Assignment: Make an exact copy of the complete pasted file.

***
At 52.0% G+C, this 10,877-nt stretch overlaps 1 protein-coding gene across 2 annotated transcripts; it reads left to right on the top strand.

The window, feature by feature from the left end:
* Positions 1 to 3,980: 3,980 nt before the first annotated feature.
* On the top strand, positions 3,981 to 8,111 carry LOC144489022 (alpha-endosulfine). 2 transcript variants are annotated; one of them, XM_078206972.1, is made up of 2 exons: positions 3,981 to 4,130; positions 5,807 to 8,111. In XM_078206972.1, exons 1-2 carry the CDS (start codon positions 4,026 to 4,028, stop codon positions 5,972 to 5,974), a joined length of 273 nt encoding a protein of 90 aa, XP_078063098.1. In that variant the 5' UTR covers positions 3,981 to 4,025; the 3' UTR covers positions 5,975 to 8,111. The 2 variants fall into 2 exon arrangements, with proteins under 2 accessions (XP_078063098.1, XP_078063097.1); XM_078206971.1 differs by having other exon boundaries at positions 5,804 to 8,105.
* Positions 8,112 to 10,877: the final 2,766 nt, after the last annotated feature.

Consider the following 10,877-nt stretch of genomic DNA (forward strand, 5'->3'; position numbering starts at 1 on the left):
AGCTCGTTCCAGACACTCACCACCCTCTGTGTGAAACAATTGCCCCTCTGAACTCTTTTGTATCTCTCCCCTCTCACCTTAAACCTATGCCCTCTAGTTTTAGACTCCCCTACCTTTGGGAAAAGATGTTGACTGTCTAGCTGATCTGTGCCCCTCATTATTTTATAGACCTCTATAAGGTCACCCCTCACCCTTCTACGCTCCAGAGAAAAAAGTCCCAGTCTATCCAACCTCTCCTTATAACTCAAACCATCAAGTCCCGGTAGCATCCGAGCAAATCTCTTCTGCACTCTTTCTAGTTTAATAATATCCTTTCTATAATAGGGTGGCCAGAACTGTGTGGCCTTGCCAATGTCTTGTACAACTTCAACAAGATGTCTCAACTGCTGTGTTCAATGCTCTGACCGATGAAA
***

At 52.0% G+C, this 10,877-nt stretch overlaps 1 protein-coding gene across 2 annotated transcripts; it reads left to right on the top strand.

The window, feature by feature from the left end:
* Positions 1 to 3,980: 3,980 nt before the first annotated feature.
* On the top strand, positions 3,981 to 8,111 carry LOC144489022 (alpha-endosulfine). 2 transcript variants are annotated; one of them, XM_078206972.1, is made up of 2 exons: positions 3,981 to 4,130; positions 5,807 to 8,111. In XM_078206972.1, exons 1-2 carry the CDS (start codon positions 4,026 to 4,028, stop codon positions 5,972 to 5,974), a joined length of 273 nt encoding a protein of 90 aa, XP_078063098.1. In that variant the 5' UTR covers positions 3,981 to 4,025; the 3' UTR covers positions 5,975 to 8,111. The 2 variants fall into 2 exon arrangements, with proteins under 2 accessions (XP_078063098.1, XP_078063097.1); XM_078206971.1 differs by having other exon boundaries at positions 5,804 to 8,105.
* Positions 8,112 to 10,877: the final 2,766 nt, after the last annotated feature.

Consider the following 10,877-nt stretch of genomic DNA (forward strand, 5'->3'; position numbering starts at 1 on the left):
AGCTCGTTCCAGACACTCACCACCCTCTGTGTGAAACAATTGCCCCTCTGAACTCTTTTGTATCTCTCCCCTCTCACCTTAAACCTATGCCCTCTAGTTTTAGACTCCCCTACCTTTGGGAAAAGATGTTGACTGTCTAGCTGATCTGTGCCCCTCATTATTTTATAGACCTCTATAAGGTCACCCCTCACCCTTCTACGCTCCAGAGAAAAAAGTCCCAGTCTATCCAACCTCTCCTTATAACTCAAACCATCAAGTCCCGGTAGCATCCGAGCAAATCTCTTCTGCACTCTTTCTAGTTTAATAATATCCTTTCTATAATAGGGTGGCCAGAACTGTGTGGCCTTGCCAATGTCTTGTACAACTTCAACAAGATGTCTCAACTGCTGTGTTCAATGCTCTGACCGATGAAA